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The bulk modulus has been defined as the relative change in volume of a body caused by a unit compressive or tensile stress that is uniformly applied throughout the stress. The bulk modulus describes how well a substance reacts after being uniformly flattened. Whenever the external forces are perpendicular to the surface, the bulk modulus is distributed uniformly over the object’s surface. This could also happen when an object is immersed in a fluid and experiences volume changes without changing shape.

In hydraulic systems, the bulk modulus is an important consideration. The two most important factors influencing a fluid’s bulk modulus are trapped gas and temperature. Because a fluid’s bulk modulus decreases with increasing temperature, the lower the temperature of a fluid, the more difficult it is to compress. Trapped gas, particularly air, has a significant impact on the bulk modulus of fluids. The lesser the bulk modulus of a fluid, the more entrained or trapped gas there is. The only exception would be when the fluid’s bulk modulus is less than that of air; in that case, the opposite is true.

The actual value of a fluid’s bulk modulus can affect system performance in terms of power, stability, position, and response time. The two most significant factors in controlling bulk modulus are entrained air content and fluid temperature.

A liquid’s bulk modulus is indeed an estimate of its compressibility. It must be calculated as the amount of pressure required to cause a unit change in volume. In brief, given today’s demands for higher power and faster response times, it is more important than ever to pay attention to bulk modulus.

**Dimensional Formula of Bulk Modulus**

The dimensional formula of bulk modulus can be represented as:

**[M ^{1} L^{-1} T^{-2}]**

Here,

M = Mass

L = Length

T = Time

**Derivation of Dimension of Bulk Modulus:**

**We have, Bulk modulus (k) = Bulk Stress × [Bulk strain] ^{-1} . . . . (1)**

**As because Bulk stress = Force × [Area] ^{-1} . . . (2)**

Then, the dimensional formula of,

**Force = [M ^{1} L^{1} T^{-2}] . . . . (3)**

**Area = [M ^{0} L^{2} T^{0}] . . . . (4)**

Now, when substituting equations (3) and (4) in equation (2) we get,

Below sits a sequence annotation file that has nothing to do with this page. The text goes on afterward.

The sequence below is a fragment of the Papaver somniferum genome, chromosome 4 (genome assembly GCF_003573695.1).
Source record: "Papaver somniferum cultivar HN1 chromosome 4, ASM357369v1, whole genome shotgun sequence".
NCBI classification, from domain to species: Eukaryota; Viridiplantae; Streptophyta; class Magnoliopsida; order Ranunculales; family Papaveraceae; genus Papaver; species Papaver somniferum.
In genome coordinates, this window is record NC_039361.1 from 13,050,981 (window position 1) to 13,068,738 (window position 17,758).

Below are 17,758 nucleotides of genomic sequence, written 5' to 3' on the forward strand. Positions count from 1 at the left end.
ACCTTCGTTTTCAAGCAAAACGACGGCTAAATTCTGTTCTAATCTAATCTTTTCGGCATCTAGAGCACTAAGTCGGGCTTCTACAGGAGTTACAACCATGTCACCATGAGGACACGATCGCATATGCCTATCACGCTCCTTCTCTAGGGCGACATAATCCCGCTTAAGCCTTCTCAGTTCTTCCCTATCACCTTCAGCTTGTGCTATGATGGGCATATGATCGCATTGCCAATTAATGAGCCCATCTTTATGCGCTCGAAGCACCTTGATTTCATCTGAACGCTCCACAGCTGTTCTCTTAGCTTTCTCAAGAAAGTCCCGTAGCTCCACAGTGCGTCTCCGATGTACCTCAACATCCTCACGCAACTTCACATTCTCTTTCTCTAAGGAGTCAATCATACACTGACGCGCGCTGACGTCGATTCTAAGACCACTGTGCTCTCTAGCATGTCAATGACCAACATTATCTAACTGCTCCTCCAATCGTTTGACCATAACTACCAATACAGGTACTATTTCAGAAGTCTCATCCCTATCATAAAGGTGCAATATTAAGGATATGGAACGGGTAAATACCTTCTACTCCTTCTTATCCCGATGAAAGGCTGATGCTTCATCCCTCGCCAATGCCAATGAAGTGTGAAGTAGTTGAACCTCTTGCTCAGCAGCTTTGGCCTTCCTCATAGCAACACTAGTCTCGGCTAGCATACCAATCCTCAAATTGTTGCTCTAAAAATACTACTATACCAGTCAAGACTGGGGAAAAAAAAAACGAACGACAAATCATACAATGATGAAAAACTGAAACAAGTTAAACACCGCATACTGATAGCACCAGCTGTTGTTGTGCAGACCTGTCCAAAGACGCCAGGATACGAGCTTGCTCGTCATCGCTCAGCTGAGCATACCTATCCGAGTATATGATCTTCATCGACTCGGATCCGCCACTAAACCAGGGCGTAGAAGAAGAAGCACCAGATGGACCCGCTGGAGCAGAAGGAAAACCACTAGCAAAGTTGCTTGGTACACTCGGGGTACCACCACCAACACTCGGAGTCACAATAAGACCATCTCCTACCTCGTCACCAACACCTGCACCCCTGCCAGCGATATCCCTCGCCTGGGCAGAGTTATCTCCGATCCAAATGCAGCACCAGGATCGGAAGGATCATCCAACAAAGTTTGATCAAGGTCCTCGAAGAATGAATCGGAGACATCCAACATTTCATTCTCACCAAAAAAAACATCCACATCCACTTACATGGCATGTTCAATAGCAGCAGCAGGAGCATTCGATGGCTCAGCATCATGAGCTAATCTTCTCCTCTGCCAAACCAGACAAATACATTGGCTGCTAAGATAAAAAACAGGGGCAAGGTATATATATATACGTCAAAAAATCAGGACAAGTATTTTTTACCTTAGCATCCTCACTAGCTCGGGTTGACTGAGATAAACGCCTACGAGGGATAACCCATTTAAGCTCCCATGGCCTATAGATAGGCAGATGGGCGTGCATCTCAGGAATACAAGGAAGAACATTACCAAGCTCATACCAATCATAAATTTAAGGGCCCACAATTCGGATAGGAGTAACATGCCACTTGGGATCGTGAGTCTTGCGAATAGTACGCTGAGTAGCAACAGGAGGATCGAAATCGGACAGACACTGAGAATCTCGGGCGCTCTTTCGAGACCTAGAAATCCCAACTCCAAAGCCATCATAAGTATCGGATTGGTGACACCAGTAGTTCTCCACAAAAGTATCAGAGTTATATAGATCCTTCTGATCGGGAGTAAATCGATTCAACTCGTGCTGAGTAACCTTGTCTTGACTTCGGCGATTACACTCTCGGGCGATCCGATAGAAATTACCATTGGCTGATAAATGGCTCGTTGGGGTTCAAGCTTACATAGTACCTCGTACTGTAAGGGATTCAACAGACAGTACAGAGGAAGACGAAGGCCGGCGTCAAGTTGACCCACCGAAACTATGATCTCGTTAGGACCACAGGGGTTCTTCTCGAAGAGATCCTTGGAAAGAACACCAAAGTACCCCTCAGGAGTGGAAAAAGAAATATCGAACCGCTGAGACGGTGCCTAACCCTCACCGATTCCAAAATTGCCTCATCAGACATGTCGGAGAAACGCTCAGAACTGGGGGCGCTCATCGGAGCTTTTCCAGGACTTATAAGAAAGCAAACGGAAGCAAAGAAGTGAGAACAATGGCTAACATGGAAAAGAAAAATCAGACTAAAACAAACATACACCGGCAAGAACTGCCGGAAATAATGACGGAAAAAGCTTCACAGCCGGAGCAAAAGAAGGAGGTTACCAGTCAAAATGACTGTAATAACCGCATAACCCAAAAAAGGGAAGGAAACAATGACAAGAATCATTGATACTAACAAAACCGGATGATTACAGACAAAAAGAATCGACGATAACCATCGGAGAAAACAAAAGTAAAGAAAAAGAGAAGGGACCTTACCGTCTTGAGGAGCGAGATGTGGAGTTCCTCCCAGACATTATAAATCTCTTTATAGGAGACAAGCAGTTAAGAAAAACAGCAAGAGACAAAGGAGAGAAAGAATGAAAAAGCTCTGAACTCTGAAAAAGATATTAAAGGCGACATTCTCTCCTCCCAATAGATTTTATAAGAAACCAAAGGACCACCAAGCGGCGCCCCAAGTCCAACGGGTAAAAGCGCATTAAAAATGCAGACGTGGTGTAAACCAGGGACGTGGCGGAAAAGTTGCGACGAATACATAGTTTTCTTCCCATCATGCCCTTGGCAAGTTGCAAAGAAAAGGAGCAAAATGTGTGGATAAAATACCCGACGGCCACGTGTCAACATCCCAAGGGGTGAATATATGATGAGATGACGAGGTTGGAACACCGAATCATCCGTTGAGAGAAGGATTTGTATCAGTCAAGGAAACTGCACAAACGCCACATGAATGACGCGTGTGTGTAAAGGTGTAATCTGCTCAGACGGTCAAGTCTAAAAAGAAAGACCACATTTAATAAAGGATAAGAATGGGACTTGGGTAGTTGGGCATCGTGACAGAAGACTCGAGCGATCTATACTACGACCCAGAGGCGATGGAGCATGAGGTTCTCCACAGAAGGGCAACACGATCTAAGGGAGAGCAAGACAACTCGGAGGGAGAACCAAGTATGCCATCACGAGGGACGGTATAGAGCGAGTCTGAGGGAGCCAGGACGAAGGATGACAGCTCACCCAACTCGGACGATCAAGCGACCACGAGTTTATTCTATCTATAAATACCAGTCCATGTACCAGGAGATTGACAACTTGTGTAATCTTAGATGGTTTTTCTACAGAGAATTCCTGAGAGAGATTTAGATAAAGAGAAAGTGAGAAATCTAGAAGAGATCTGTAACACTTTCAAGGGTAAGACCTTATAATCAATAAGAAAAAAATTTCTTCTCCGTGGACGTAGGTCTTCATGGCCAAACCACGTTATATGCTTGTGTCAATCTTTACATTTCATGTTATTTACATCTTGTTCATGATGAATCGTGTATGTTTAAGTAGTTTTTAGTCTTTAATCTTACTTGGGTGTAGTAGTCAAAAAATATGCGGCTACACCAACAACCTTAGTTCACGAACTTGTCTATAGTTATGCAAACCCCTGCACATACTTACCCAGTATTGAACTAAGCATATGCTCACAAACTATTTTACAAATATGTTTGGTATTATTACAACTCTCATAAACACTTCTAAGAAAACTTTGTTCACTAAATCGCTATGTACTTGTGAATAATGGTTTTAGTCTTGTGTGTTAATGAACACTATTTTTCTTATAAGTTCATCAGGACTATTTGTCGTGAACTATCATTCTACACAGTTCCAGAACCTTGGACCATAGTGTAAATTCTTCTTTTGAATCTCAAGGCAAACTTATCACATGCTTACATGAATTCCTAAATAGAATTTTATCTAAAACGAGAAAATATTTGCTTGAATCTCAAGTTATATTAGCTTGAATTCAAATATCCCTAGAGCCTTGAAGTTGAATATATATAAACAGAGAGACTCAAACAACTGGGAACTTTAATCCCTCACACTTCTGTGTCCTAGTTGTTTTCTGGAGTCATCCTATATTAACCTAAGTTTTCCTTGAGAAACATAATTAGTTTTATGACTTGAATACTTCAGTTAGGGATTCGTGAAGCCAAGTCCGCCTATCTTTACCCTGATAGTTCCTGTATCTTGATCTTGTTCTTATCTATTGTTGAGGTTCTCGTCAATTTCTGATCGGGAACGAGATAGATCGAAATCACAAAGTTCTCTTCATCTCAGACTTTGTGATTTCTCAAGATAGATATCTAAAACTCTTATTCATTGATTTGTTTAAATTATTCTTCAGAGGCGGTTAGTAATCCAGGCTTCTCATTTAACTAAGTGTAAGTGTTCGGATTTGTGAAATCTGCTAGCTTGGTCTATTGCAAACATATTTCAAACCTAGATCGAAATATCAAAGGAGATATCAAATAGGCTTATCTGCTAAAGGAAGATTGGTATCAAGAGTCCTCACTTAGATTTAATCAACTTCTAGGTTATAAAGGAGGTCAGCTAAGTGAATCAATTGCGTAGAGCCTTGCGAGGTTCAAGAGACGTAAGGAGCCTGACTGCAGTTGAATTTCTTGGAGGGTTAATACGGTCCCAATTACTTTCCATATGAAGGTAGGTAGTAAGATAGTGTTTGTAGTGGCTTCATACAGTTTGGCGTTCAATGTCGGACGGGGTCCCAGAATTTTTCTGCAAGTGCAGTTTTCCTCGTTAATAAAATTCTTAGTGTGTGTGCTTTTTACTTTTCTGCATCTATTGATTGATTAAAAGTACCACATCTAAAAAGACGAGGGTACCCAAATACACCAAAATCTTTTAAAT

**Bulk stress = [M ^{1} L^{1} T^{-2}] × [M^{0} L^{2} T^{0}]^{-1}**

**Thus, the dimensions of Bulk stress = [M ^{1} L^{-1} T^{-2}] . . . . . (5)**

**Also, Bulk strain = Change in Volume × Volume ^{-1}**

**= ΔV/V = [M ^{0} L^{0} T^{0}] = Dimensionless Quantity . . . (6)**

When substituting equations (5) and (6) in equation (1) we get,

**Bulk modulus = Bulk Stress × [Bulk strain] ^{-1}**

**That is, k = [M ^{1} L^{-1} T^{-2}] × [M^{0} L^{0} T^{0}]^{-1} = [M^{1} L^{-1} T^{-2}]**

Thus, the dimension of bulk modulus has been represented as** [M ^{1} L^{-1} T^{-2}].**

**Significance of Dimension of Bulk Modulus in IIT JEE exam**

It is critical to take a holistic approach to every facet of a subject’s chapter. It will not only adequately prepare you for the exam, but will also clarify your understanding of each topic. It will help you in **JEE preparation** and answer conceptual problems in the exam. The number of questions from the chapter unit and dimensions would be one or two, with a weightage of roughly four marks.

**FAQs**

##### Why do liquids have a bulk modulus?

Fluids seem to be liquids and gases that have a bulk modulus but no shear modulus. Because there is no shear stress, even a negligible shear force can cause a fluid to flow. A liquid's bulk modulus is proportional to its compressibility and is defined as the pressure required to change the volume of a liquid by one unit. Because liquids are practically incompressible, significant volume changes require extremely high pressures.

##### What is the dimensional formula of bulk modulus?

The bulk modulus has been dimensionally represented as M^{1} L^{-1} T^{-2}.

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